Most drivers know that it’s important to slow down, turn off cruise control and avoid tailgating when driving in winter weather. However, many drivers are surprised to learn that rain can be nearly as treacherous to drive in as snow and ice.
Not only are flooded streets and swollen creeks a danger for sweeping vehicles off the road, but water-slick roadways can also cause hydroplaning. According to the Federal Highway Administration, 75 percent of all weather-related vehicle crashes occur on wet pavement, with 47 percent of them occurring when it’s raining.
What Is Hydroplaning?
Hydroplaning can happen when water flows between your car’s tires and the pavement. The water prevents tires from gripping the road, which can lead to a loss of steering control and accidents. The effects of hydroplaning are similar to the loss of control drivers experience when driving on icy streets. It may feel like your vehicle is floating and that you have no control over the direction you are heading.
For a description of how and why hydroplaning occurs, watch this short video.
“There are ways to prevent hydroplaning,” says EMC Senior Engineer Jim Stotser, “starting with good vehicle maintenance, and following up with training drivers how to handle situations where hydroplaning may occur.”
- Checking your tires. When performing maintenance, make sure tire tread is in good condition and tires are inflated correctly. The lower your tire inflation and thinner the tread, the greater the possibility of hydroplaning. That’s because deeper tire grooves scatter the water you drive through, allowing for better traction. Rotating tires frequently and replacing them as needed keeps you safer on all roadways, but especially on those that are water- or ice-covered.
- Understanding the dangers. It’s not just heavy rains and deep puddles that cause hydroplaning.One of the most dangerous times for hydroplaning is within the first 10 minutes of a rain shower. Raindrops mix with dust and oils on the road, and the combo makes a very slick surface. Driving through a large puddle or an area of standing water — even if it’s not raining and the streets aren’t fully wet — can also create conditions for hydroplaning.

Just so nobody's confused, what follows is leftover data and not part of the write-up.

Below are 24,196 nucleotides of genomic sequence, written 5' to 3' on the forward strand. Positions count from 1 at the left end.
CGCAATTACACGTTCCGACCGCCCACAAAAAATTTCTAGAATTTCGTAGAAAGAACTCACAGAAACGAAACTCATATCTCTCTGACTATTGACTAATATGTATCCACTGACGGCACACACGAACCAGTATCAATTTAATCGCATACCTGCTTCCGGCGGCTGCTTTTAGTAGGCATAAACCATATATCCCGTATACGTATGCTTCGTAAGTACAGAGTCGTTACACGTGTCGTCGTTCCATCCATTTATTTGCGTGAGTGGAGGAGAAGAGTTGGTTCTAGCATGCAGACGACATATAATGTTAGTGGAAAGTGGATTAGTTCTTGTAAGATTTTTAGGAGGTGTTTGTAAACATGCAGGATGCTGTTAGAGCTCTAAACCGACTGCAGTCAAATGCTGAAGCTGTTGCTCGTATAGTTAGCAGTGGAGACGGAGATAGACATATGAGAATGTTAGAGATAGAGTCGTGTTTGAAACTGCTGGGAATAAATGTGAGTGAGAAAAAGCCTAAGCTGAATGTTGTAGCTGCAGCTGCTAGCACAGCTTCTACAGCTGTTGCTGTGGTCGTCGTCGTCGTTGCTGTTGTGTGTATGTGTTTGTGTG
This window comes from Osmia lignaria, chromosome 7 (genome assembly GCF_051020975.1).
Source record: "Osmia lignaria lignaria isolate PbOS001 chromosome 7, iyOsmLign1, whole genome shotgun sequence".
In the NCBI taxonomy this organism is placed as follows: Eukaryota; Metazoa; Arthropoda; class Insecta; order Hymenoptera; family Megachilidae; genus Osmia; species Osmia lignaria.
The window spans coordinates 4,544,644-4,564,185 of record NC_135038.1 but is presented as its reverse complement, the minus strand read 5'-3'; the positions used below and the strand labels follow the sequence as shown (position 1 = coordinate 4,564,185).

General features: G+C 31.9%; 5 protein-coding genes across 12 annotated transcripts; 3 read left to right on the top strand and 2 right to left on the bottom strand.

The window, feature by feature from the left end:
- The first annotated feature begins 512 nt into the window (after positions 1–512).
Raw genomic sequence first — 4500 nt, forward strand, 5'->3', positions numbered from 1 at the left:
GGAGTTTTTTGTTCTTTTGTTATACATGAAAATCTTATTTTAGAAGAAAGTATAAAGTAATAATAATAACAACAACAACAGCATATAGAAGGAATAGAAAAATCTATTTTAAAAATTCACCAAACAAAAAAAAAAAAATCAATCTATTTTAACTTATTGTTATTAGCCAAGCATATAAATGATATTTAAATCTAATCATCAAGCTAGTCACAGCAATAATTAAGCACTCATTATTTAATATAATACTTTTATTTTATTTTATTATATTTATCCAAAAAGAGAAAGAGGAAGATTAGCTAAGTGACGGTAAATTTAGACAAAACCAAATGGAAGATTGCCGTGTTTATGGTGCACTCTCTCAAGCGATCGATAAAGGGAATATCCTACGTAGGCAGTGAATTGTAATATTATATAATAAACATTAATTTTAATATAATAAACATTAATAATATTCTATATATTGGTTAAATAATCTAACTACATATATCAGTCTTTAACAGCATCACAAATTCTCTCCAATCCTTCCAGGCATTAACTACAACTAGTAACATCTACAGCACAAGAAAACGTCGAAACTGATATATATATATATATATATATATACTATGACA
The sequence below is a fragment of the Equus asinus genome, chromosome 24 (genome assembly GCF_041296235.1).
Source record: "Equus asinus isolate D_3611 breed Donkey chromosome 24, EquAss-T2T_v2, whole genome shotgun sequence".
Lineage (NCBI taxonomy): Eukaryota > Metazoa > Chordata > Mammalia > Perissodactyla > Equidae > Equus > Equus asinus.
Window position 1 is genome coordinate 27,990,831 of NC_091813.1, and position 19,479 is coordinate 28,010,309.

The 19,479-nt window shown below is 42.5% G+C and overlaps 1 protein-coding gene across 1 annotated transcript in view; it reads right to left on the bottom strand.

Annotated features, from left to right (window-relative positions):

- Driving slower and hanging back. Slowing down is the safest move when the pavement is wet. Not only will you have better visibility, but the slower you drive, the less likely you are to hydroplane. That’s because tires get better traction on wet pavement at lower speeds. How much slower to drive depends on how much rain, the type of pavement and your tire condition. Some experts say that hydroplaning is rare at speeds as low as 30 mph, others suggest 45 mph as a sufficiently safe speed when the pavement is wet. Leave more space between your vehicle and those ahead of you, as it will take longer to stop your vehicle when the pavement is wet. When driving 35 mph on wet pavement, it may take 120 feet or more to come to a stop, while dry-road stops take only 60 to 100 feet.
- Turning off cruise control. Driving with cruise control on can cause your tires to spin faster if you start to hydroplane, so turning this feature off is a proactive move. Jim also recommends that truck drivers avoid using Jake brakes when driving on wet pavement.
- Changing lanes if possible. Jim notes that right lanes often have deeper depressions that collect rainwater and those dips can collect enough water to cause hydroplaning. Outside lanes bounded by curbs may also funnel more water flow, which can lead to an increased hydroplaning risk. Freeway exit and entrance ramps also pose a similar water-flow danger. When water combines with the sharp curves of ramps, you can easily lose control of your vehicle. His advice: Slow down when entering a ramp when the pavement is wet.
If you do begin to hydroplane, Jim advises remaining calm, taking your foot off the accelerator, and continuing to steer toward the course of the road.